The monster-of the-week, the Blitzer, might make a fan-pleasing diecast toy at some point, but it seems little more than a MacGuffin here to bring our three main protagonists together. In two standout scenes we see the Danny Pink discover some of the truth about Clara and her time-travelling companion, and his concerns about what it means for his new girlfriend. We’re also hit with the news that Clara loves Danny. Although she says it matter-of-factly, you feel that it hits the Doctor really hard.

Samuel Anderson finally has a story to get stuck into as he does so with great aplomb as he calls the Doctor out for what he is - a man who makes people want to push themselves to please him. The scene where he salutes the Doctor in the TARDIS is almost agonising to watch and you really feel for Clara torn between her two lives with these two men. But Danny is more than up to the challenge of dealing with the Doctor and the other alien menace at the school as he very quickly becomes embroiled in the fight to save the Earth.

Danny is also sharp enough to see the danger that Clara faces and the lies she’s been telling, “You say you’ve seen wonders, but you kept them secret from me.” It’ll be interesting to see how this three-fold relationship plays out.

Far less good in the lying department is the Doctor as his “deep cover” role becomes a total sham in the face of problem pupil Courtney Woods (a brilliantly precocious turn by Ellis George) to whom he reveals everything without raising a single eyebrow. Courtney’s “Yeah, so what?” attitude must appeal to this new, spiky Doctor and he whips her off in the TARDIS to see off the Blitzer, even if the trip does make her throw up. Let’s hope it’s not her last trip, as she plays so well the kind of unimpressed eye-rolling that only a teenage girl can manage.

The episode ends with another visit to Missy’s Promised Land/afterlife/nethersphere, where a recently deceased copper comes face-to-face with new boy, Seb (Capaldi’s fellow The Thick Of It alumni Chris Addison). What this place really is and why people end up there is as much of a mystery as the mad-eyed Missy and the new and creepily welcoming Seb.

We may still be waiting for an outstanding Capaldi episode, but The Caretaker is, like much of what’s preceded it; very well written with a dark underbelly and highly entertaining. Which is a pretty decent place for a halfway point.

Did you know? #1: Jimmy Vee, who plays the Skovox Blitzer, has also played some other memorable characters in Doctor Who, including the Moxx of Balhoon in The End of the World, the Space Pig in Aliens of London/Word War III, and the brilliant Bannakaffalatta in the 2007 Christmas Special, Voyage of the Damned.

Did you know? #2: The Doctor has used the John Smith alias many times before, including twice while working in schools. Once in School Reunion and again in the brilliant two-parter Human Nature/The Family of Blood.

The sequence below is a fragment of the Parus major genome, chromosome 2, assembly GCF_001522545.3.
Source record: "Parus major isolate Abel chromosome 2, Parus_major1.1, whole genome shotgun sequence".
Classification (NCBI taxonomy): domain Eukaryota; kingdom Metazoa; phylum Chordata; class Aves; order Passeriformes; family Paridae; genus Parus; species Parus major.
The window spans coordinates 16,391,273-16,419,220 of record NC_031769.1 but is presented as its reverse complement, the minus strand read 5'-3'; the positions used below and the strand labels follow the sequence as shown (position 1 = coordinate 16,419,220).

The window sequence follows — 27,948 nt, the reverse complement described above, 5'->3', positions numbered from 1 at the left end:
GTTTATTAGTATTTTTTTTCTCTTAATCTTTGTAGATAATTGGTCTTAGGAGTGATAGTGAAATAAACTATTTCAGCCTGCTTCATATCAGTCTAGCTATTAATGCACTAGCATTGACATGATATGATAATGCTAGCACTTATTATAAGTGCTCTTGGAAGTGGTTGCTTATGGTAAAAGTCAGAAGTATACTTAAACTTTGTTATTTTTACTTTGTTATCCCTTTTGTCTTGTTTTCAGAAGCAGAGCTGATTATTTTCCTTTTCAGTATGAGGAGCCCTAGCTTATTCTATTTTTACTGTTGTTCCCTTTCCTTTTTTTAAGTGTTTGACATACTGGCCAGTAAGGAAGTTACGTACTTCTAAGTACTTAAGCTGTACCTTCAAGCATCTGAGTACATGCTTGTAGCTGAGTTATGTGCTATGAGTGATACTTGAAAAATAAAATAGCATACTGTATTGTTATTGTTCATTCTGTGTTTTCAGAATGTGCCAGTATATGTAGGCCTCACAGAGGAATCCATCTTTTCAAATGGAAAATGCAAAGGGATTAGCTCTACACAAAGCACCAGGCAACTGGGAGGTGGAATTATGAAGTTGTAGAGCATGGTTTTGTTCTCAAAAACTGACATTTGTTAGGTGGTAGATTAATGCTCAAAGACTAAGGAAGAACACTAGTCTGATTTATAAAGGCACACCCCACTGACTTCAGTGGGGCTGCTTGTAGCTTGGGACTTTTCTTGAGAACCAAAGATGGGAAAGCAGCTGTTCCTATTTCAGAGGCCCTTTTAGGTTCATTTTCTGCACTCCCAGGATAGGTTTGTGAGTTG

The “It is I,  LeClerc!” Award for Most Brilliant Disguise: The Doctor in a caretaker’s overall, “So you recognised me then?”

The “Stop Before I Get A Big Head” Award for Best Compliment: “You look lovely today. Have you had a wash?”

Sign of the Week: Go away humans

The “Proof that the Doctor doesn’t like Danny” dialogue best bits:
“The world is full of PE teachers”

Danny has the Doctor sussed: “He’s your dad. Your space dad.”

The Doctor Who approach to dealing with teenage girls: “Haven’t you got shoplifting to go to?”

Fan-pleasing bits: Two River Song references, Clara can open the TARDIS door with a click of her fingers.

(Reviewed by Andrea McGuire)

Catch Up with Doctor Who Series 8 on #SRCZ!

Previously - 'Time Heist' 

Why We Love… “Later…With Jools Holland”

Although it’s often berated by, on the surface, grumpy music fans; Later… With Jools Holland is very much a show that is to be treasured. Without it, there would be very little in the way of current time music coverage on television and, despite some jumping on its oft-habit of booking the more popular end of the indie market you just know there would be an outcry if it were threatened with cancellation.

It’s true, that in keeping to its ethos of something for everybody there is the inevitable chance that the odd hit and miss episode will surface but music being music, it’s not going to be a feeling that every viewer will share. The truth is that, for this writer at least, it’s the one show that is religiously watched whatever the occasion. Indeed, since the addition of the Live edition of Tuesday evenings, conveniently tucked in before the evils of the world are reviewed on Newsnight, it’s added an extra treat in the traditionally quiet earlier part of the week.

But what is it that makes watching the show so essential despite the knowledge you may not come out with a firm favourite or new favourite artist? It could merely be the fact that each week is different, and it’s difficult to find a more varied line up of artists on regular programming. Each artist is treated almost equally, the viewer given the choice of who to get behind or avoid with all the intensity they desire.

Perhaps the reason there is the odd grumble in the stratosphere of music fans and musicians alike is merely because the artists are rarely of the kind you see in the local pub or club. It’s something that can’t be denied and in truth, it’s perhaps better that it isn’t the case. Later, despite its easy flow and cheerful musical banter, is a touch point for status. An appearance on the show is an indicator of a job well done. There are many other steps along the way, including both local and national radio, music blogs, print publications and a lot more besides and, truth be told, it’s a positive to get a mention or play on any one of those mediums.